A Magnificent, ultra-violent pot-pourri of suspense, superior storytelling, scares and immense action, F.E.A.R. was one of 2005's games of the year. Just the tiniest glimpse of that spooky little girl made us quiver like... Well, a girl. But how did the Monolith team create such a monster shooter? We grabbed lead designer Craig Hubbard (on the left) and producer Jonathan Gramlich (on the right) for the full gory story. Warning: spoilers!
- Tall Story:
Hubbard: "From the very earliest drafts of the story, mmw we wanted to create a protagonist who wasn't defined, who could become the hero. We liked to play on the fact that you're coming into the game with no prior knowledge of what's going on and using that as part of the plot. We also wanted to justify your lack of understanding with the fact that you really don't have a history, which naturally seemed to suggest that you were artificial in some way. The rest of the elements - the relationship between you, the little girl Alma and Paxton Fettel - began to evolve after that, and we then figured out who the villains were and how they were tied together."
Gramlich: "The secret of the AI is using clues in the environment so that enemies know what to do. Basically, where they can go and where they can't and they have clues telling them how they can get to particular places by knocking something over for example, or going for cover and calling for backup. All of this stuff is invisible to you, but it's all there in the level for the enemies to use - there's a lot more of it than we've ever used in previous games, just to give the AI an unprecedented amount of choices to create a very dynamic experience of combat. I especially love it when they go around and try to flank you, when they find new routes or know when they're alone and call out to their friends for back-up. It's just so different every time you play, and I'm still surprised to this day just how well that , worked out."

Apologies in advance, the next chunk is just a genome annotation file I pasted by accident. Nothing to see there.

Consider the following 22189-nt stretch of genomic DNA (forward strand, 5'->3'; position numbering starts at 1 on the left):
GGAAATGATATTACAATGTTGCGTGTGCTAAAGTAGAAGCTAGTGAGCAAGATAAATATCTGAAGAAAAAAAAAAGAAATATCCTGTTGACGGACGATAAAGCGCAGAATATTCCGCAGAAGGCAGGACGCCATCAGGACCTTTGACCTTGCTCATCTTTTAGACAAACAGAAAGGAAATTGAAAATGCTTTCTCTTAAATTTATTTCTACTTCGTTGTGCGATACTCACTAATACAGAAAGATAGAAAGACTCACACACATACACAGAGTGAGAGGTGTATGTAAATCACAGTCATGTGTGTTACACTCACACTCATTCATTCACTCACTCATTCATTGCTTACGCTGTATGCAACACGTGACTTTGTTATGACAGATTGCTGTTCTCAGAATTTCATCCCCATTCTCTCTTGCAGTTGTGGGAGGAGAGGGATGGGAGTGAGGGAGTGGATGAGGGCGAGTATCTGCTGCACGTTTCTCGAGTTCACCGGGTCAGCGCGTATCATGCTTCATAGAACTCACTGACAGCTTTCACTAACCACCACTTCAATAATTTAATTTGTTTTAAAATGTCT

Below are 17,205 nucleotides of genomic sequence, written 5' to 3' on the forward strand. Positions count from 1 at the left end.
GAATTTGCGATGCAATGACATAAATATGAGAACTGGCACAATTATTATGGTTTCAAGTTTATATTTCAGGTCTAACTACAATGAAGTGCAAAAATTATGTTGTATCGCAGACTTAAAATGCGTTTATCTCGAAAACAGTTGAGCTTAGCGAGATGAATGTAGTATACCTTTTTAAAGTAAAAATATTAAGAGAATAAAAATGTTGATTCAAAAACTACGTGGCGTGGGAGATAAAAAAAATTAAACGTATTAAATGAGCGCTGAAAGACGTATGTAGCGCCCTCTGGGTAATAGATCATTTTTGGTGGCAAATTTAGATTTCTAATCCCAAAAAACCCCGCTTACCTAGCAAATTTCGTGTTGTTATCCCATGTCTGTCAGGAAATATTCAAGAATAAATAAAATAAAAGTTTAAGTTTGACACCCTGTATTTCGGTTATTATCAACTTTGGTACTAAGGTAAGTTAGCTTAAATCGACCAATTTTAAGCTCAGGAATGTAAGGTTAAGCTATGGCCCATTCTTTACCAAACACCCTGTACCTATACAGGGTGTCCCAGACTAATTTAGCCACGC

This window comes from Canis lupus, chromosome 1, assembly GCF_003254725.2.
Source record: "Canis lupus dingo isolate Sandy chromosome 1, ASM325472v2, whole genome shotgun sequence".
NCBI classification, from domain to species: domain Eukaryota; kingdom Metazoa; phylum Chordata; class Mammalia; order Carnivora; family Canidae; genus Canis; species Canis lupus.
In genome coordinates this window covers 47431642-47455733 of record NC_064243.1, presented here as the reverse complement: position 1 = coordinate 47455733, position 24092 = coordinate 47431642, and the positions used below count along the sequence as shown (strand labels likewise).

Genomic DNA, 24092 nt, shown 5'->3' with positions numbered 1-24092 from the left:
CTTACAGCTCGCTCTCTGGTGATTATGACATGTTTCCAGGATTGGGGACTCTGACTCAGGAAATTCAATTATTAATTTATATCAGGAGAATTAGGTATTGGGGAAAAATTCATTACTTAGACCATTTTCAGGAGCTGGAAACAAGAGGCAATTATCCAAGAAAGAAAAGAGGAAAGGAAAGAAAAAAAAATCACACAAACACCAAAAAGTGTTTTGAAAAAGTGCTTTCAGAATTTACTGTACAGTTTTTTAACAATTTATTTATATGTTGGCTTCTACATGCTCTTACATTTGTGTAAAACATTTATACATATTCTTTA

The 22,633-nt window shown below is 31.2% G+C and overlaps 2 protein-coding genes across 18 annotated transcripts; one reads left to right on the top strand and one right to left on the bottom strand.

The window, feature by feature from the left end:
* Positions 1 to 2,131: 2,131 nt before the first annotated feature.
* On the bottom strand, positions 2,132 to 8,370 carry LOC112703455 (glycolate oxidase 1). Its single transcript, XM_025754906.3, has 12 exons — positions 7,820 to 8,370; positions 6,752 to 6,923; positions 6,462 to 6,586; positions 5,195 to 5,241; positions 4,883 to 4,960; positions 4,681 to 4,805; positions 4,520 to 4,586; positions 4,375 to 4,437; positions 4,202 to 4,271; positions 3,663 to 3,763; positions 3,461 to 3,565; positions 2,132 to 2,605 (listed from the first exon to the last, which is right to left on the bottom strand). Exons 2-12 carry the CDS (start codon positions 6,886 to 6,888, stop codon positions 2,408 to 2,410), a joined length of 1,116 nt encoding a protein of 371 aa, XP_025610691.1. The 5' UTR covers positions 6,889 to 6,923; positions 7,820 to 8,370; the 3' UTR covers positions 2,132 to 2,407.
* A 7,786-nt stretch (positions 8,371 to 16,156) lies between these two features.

- Shock Tactics:
Hubbard: "One thing we wanted to do was steer away from the typical style of horror that's usually done in action games, like stuff jumping around the corner at you. We wanted to go for atmosphere and suspense, and the key to that was obviously the sound design. We wanted to create this rich sense of ambience in the environment, where it sounded like something was going to happen just because the tone of the world was eerie and unsettling. With the soundtrack, we wanted to stay away from recognisable musical motifs and go more for unsettling sound as a backdrop to the game. We also wanted to leave more to your imagination than we actually show you, because again I think that's more unsettling. We weren't aiming for a horror game as such that was going to terrify you; rather, one that was going to play with your imagination and then hopefully frighten you that way."
Gramlich: "I'm absolutely thrilled with the way the bullet-time effects turned out. The first time we saw slo-mo really working was back in the E3 2004 demo - that's when we had a lot of glass getting put into the game and the AI was really starting to shine. You could really start to see all of the details from these combat scenarios with the slo-mo that you couldn't see without it - things like the smoke puffs, shattering glass, the sparks and AI pieces flying around everywhere. It adds so much more to an already great combat experience - I think it's one of the game's greatest elements."
Hubbard: "Personally, I really like stylised violence more than I like realistic violence. I really like what we did in F.E.A.R., where it's very over-the-top and movie-like, not at all evening news-type violence. I prefer the whole samurai movie-type violence too, with the sword-slashing and exaggerated spraying of blood.''
- Deleted Scene:
Hubbard: "Originally, we were going to start the game with a car chase sequence where you're in the passenger seat, but as we worked on F.E.A.R., it quickly became apparent that it wasn't going to be as fun as we'd hoped, and that it was going to take a ton of work to pull it off and make it run well on our technology. Because of this, we abandoned that plan. Also, when we started working on it, there weren't many examples of it in other games, whereas by the time it had been prototyped, there were other games like Medal Of Honor that had sequences like that, so it was a lot less 'new' anyhow."